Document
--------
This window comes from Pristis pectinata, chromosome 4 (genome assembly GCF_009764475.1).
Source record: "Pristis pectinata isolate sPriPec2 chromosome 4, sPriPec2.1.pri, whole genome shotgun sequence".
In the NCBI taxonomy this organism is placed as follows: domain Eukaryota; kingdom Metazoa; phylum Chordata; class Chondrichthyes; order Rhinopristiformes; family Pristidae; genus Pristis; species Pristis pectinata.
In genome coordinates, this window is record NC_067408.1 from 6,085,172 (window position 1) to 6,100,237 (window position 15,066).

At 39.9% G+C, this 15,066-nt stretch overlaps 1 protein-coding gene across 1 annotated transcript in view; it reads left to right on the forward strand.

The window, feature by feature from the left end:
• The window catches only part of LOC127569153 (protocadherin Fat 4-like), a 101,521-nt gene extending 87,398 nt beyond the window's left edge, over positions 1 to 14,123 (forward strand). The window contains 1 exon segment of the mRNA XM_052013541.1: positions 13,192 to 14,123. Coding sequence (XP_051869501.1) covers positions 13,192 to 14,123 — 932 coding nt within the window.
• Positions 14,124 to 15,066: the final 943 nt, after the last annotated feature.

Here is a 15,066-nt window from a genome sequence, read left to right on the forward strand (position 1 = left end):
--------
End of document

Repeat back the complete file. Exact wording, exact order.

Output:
This window comes from Pristis pectinata, chromosome 4 (genome assembly GCF_009764475.1).
Source record: "Pristis pectinata isolate sPriPec2 chromosome 4, sPriPec2.1.pri, whole genome shotgun sequence".
In the NCBI taxonomy this organism is placed as follows: domain Eukaryota; kingdom Metazoa; phylum Chordata; class Chondrichthyes; order Rhinopristiformes; family Pristidae; genus Pristis; species Pristis pectinata.
In genome coordinates, this window is record NC_067408.1 from 6,085,172 (window position 1) to 6,100,237 (window position 15,066).

At 39.9% G+C, this 15,066-nt stretch overlaps 1 protein-coding gene across 1 annotated transcript in view; it reads left to right on the forward strand.

The window, feature by feature from the left end:
• The window catches only part of LOC127569153 (protocadherin Fat 4-like), a 101,521-nt gene extending 87,398 nt beyond the window's left edge, over positions 1 to 14,123 (forward strand). The window contains 1 exon segment of the mRNA XM_052013541.1: positions 13,192 to 14,123. Coding sequence (XP_051869501.1) covers positions 13,192 to 14,123 — 932 coding nt within the window.
• Positions 14,124 to 15,066: the final 943 nt, after the last annotated feature.

Here is a 15,066-nt window from a genome sequence, read left to right on the forward strand (position 1 = left end):